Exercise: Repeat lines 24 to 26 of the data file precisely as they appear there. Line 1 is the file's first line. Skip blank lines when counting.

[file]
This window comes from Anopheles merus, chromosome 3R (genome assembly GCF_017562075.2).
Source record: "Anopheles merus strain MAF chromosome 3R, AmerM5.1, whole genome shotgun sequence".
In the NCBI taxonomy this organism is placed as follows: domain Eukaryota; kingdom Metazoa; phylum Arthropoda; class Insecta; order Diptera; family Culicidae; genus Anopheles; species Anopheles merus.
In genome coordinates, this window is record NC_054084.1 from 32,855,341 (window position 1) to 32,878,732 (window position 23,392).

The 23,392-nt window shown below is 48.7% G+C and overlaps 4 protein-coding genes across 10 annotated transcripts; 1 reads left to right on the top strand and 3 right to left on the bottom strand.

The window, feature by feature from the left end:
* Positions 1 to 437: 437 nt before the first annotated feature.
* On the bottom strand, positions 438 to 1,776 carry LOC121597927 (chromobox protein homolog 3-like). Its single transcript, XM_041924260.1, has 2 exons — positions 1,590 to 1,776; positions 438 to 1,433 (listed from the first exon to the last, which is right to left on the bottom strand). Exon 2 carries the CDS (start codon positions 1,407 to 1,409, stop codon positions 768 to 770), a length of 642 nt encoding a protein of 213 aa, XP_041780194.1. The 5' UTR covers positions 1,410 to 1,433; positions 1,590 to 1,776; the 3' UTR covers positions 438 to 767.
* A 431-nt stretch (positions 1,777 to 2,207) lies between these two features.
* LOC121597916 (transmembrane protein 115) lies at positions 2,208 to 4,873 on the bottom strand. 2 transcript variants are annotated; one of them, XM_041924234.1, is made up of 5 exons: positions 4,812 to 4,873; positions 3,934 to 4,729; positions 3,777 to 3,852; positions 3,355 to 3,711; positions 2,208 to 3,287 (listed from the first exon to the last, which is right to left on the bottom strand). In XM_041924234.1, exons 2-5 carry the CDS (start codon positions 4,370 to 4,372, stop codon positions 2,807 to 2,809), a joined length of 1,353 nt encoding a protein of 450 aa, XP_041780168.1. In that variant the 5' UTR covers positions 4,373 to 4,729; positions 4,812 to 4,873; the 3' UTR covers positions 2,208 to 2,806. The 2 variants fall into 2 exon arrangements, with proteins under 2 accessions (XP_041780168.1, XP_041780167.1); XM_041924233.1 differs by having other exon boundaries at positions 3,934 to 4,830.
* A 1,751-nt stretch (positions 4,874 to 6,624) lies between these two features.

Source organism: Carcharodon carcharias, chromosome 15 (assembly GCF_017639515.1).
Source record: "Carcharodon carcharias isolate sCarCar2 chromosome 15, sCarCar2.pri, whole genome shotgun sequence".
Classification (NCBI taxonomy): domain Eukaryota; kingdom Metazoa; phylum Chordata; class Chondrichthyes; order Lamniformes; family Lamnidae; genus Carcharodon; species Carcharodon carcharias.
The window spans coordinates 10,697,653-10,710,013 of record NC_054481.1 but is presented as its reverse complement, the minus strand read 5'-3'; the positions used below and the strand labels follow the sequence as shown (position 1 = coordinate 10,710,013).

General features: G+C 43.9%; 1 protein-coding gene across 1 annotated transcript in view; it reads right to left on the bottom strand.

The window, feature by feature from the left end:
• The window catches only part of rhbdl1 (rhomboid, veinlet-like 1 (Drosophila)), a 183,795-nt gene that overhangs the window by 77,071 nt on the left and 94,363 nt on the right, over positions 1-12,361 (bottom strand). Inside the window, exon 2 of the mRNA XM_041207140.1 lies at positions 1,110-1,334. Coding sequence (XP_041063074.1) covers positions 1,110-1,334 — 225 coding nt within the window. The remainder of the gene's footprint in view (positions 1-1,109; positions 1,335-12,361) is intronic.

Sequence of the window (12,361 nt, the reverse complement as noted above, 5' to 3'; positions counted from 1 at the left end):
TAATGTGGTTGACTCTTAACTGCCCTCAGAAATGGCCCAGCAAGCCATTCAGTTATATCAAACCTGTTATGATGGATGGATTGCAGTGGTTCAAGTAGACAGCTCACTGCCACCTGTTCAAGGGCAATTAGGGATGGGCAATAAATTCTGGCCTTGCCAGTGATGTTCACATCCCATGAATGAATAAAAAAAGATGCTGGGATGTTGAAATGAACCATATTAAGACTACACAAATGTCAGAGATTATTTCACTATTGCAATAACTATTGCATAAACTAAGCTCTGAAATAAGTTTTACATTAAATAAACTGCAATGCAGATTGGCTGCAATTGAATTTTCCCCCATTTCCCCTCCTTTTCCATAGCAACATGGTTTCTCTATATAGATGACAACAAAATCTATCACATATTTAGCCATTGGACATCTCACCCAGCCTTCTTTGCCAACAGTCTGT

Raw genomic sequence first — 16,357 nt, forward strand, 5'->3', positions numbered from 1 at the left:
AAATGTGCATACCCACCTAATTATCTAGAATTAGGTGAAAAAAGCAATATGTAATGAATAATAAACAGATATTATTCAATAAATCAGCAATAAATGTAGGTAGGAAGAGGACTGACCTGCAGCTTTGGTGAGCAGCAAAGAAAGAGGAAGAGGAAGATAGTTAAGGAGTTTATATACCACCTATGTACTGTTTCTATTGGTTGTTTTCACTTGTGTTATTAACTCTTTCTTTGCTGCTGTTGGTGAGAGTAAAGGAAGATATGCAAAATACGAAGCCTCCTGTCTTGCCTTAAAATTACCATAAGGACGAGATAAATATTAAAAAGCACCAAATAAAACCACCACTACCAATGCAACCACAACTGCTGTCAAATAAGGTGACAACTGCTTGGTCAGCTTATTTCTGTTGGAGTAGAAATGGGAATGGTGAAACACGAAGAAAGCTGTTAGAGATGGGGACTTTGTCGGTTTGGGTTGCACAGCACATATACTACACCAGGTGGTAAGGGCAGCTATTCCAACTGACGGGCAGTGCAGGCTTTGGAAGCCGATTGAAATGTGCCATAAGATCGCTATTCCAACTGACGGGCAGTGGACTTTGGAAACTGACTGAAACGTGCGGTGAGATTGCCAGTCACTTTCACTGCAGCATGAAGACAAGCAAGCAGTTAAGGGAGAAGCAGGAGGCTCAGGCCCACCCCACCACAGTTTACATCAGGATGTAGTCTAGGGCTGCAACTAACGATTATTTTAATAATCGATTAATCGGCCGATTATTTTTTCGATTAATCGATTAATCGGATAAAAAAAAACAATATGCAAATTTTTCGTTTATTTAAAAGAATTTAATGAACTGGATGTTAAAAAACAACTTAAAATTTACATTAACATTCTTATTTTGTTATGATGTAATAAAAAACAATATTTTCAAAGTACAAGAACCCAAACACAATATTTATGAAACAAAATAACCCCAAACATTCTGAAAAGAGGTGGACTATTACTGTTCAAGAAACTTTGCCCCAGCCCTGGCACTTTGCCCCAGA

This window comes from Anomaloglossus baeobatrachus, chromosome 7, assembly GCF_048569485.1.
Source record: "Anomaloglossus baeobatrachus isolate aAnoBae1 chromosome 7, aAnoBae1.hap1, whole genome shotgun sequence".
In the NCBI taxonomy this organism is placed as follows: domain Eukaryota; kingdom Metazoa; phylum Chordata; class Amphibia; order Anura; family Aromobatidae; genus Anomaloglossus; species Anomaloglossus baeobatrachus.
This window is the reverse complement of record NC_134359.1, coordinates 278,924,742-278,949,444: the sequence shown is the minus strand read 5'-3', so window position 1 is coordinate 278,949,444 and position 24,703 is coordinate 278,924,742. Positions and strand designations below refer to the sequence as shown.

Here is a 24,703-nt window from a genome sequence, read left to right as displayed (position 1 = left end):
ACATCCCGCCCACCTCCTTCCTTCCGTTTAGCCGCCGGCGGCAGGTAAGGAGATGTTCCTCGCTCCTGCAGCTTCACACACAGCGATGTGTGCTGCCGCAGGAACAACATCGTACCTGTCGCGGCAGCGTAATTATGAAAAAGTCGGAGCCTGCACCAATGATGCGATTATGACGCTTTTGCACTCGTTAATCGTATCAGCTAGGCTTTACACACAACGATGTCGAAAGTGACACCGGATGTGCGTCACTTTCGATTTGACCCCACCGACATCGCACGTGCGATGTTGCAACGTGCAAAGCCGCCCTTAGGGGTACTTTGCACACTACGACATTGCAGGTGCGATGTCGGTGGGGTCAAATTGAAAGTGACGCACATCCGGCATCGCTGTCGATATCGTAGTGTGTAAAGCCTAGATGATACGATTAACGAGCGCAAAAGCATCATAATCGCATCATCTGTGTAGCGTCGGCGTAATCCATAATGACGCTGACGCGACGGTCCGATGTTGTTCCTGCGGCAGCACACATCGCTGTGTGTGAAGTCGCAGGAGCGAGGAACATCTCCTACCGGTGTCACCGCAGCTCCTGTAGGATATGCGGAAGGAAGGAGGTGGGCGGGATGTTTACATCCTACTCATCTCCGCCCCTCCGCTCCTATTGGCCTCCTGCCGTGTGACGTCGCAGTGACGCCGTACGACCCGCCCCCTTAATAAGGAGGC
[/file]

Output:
Source record: "Anomaloglossus baeobatrachus isolate aAnoBae1 chromosome 7, aAnoBae1.hap1, whole genome shotgun sequence".
In the NCBI taxonomy this organism is placed as follows: domain Eukaryota; kingdom Metazoa; phylum Chordata; class Amphibia; order Anura; family Aromobatidae; genus Anomaloglossus; species Anomaloglossus baeobatrachus.
This window is the reverse complement of record NC_134359.1, coordinates 278,924,742-278,949,444: the sequence shown is the minus strand read 5'-3', so window position 1 is coordinate 278,949,444 and position 24,703 is coordinate 278,924,742. Positions and strand designations below refer to the sequence as shown.